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Say 'I do' to enterprise-approved file sharing

I’m getting married next year, and there is so much information to keep track of during the planning process. To help, one of the first things I did was create a shared document in Google Drive – a place for my fiancé and I to collect our DIY ideas, guest list and links to vendors’ websites.

Dropbox, Google Drive and other cloud file-sharing and storage services have pushed to become more business-friendly, and they have long been staples of the consumer market. Today’s enterprise users want to be able to sync and share files at work, but consumer-first services don’t always provide everything IT needs. Services built for the enterprise tend to provide more granular security options, access control and containerization features that can better protect corporate files.

That’s why it’s important for organizations to supply their employees with alternatives to consumer-facing services.

“Users will go out and get their own thing if the enterprise doesn’t offer it,” said Richard Absalom, a senior analyst at U.K.-based research firm Ovum, in May’s issue of Modern Mobility.

To discourage these cases of shadow IT, some companies have policies against employees accessing certain applications, or they implement technical bans that prevent users from opening those programs.

One Boston-based law firm takes the former route, prohibiting cloud services in IT’s acceptable use policy – and putting its trust in the employees to actually follow the rules. The policy states that employees should only use commercial file-sharing services if their client demands it, according to a managing director of IT at the firm.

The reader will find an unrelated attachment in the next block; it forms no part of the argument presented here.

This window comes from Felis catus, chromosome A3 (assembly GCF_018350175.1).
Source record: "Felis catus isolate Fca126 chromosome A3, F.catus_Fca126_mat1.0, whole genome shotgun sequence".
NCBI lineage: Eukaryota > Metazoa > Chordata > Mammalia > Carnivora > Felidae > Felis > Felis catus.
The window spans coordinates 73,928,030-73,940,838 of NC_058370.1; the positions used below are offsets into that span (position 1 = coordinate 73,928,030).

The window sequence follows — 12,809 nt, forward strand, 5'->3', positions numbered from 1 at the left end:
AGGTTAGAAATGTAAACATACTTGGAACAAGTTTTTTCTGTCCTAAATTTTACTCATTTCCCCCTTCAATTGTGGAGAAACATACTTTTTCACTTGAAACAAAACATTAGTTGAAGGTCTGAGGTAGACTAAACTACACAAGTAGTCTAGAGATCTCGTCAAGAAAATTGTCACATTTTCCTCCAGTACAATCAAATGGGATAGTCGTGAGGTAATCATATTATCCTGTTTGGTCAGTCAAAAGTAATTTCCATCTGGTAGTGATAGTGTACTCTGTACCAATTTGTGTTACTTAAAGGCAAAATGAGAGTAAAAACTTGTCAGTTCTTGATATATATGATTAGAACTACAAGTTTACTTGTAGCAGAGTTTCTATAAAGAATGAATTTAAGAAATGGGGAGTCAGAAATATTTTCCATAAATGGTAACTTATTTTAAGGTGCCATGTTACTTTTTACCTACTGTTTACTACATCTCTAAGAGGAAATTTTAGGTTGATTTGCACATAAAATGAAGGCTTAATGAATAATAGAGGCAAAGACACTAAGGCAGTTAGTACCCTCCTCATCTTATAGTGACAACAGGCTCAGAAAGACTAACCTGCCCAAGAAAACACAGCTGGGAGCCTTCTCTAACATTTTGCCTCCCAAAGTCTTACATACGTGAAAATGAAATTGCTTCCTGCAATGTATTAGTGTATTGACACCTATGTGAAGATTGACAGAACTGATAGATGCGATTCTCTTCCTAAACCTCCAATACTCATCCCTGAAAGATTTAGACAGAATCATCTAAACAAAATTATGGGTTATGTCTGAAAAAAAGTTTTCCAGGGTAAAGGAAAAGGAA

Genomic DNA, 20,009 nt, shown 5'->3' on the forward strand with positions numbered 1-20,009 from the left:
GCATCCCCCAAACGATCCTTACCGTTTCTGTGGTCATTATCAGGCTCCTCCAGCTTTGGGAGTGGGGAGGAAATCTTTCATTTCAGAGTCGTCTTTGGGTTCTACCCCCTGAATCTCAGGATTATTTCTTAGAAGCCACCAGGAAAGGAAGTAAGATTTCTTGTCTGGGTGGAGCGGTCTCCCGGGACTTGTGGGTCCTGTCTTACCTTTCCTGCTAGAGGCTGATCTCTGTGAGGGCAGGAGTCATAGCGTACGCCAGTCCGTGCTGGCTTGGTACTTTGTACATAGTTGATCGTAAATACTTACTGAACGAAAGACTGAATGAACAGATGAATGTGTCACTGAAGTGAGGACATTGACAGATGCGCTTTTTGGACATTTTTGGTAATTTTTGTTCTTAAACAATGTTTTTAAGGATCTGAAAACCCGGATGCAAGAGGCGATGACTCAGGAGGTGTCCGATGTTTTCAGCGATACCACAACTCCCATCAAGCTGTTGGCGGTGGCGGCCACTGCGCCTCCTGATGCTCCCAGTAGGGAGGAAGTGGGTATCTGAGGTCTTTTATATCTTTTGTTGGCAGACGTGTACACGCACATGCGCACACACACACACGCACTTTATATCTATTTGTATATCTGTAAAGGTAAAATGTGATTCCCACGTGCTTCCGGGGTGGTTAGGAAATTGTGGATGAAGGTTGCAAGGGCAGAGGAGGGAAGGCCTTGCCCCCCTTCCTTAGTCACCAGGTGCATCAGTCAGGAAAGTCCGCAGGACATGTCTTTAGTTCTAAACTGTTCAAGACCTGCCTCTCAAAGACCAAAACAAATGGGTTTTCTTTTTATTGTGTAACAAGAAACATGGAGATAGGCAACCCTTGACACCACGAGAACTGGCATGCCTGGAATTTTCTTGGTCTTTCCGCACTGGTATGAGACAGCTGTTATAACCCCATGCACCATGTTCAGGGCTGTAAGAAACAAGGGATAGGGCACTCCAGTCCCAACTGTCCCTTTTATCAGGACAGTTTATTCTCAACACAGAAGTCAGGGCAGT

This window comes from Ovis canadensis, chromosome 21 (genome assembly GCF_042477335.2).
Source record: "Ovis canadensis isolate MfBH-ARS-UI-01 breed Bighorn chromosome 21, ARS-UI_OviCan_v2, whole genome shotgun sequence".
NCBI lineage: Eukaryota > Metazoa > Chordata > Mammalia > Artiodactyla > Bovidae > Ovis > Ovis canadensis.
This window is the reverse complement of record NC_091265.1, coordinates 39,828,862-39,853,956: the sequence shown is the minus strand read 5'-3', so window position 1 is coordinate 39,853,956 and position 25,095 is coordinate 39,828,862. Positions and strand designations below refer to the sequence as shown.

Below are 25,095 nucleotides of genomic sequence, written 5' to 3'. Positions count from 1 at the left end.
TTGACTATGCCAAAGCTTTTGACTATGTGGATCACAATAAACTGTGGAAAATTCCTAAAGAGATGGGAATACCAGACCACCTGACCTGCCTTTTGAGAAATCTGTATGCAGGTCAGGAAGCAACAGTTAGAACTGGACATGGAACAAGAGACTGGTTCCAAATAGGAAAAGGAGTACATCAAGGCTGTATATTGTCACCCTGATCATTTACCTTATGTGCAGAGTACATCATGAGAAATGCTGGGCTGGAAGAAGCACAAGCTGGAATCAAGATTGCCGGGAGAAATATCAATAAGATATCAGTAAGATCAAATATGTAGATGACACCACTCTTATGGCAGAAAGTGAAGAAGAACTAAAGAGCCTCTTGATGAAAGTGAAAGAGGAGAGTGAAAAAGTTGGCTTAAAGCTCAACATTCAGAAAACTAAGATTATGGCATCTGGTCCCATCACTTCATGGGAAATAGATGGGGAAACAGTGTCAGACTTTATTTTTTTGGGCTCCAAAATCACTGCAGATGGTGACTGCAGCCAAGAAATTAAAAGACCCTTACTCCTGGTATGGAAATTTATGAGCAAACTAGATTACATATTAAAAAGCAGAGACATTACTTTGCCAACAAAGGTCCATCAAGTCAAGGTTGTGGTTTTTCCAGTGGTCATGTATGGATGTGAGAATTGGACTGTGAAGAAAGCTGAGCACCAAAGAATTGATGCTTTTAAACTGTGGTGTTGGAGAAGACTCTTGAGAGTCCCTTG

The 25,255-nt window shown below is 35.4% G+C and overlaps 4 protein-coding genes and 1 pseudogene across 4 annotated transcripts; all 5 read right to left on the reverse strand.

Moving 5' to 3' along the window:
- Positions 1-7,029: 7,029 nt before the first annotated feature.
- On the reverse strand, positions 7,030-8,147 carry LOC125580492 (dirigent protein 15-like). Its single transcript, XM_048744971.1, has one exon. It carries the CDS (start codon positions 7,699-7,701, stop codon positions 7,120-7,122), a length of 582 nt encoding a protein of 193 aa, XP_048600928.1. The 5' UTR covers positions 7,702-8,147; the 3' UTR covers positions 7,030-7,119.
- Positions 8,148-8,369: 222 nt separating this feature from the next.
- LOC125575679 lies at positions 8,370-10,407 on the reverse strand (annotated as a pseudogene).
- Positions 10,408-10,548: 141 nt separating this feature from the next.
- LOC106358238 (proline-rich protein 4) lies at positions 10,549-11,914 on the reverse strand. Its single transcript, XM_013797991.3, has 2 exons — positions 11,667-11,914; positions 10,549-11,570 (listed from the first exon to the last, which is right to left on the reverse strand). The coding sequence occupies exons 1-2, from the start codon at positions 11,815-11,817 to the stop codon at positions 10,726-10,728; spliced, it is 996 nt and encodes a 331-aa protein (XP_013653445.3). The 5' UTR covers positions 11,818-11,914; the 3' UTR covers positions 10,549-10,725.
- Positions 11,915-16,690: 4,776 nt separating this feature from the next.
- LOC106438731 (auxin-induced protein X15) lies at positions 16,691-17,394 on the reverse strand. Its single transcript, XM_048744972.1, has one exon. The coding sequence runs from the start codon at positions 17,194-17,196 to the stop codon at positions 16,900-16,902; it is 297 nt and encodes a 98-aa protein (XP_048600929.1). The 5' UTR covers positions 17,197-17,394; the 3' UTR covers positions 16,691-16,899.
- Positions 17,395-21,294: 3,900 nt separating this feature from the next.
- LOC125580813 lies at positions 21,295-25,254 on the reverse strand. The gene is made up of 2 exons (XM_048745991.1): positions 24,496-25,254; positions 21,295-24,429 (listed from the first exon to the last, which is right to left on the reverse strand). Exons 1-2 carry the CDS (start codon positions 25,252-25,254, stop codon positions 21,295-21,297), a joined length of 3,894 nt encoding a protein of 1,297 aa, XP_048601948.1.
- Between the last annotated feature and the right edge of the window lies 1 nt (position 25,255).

“We try to make it clear to the client that we have an alternative that we feel is better managed,” he said.

The firm provides Box as that enterprise-approved alternative, which lawyers can access from both their desktops and mobile devices.

One issue IT encountered, however, was employees accessing documents from Office for iPad. Until recently, Box did not fully integrate with Office mobile apps, meaning that users couldn’t create or edit documents in Office for iPad and then save them to the firm-approved Box. That meant many users were saving corporate documents to unapproved services like Dropbox, putting that data at risk, the managing director said.

“Our biggest concern is data leaks,” he said.

Like lawyers, workers in industries such as sales and supply chain services often need to share documents with clients or customers.

That’s the case among corporate office employees at Neovia Logistics Services LLC, a global logistics company in Irving, Texas. Neovia supports Citrix ShareFile, which users can access from anywhere without requiring a VPN connection, said Hector Cortez, an IT architect at Neovia.

“It helps productivity because we [provide] access to it via any location or device,” he said. “This team collaborates a lot with our clients, so security and ease of access is a must.”

With enterprise-approved offerings, organizations like these are keeping their employees from putting a ring on consumer file-sharing services. Does yours provide approved file-sharing software? And does IT ban other services through its policies or a technical measure? Share your experiences in the comments.

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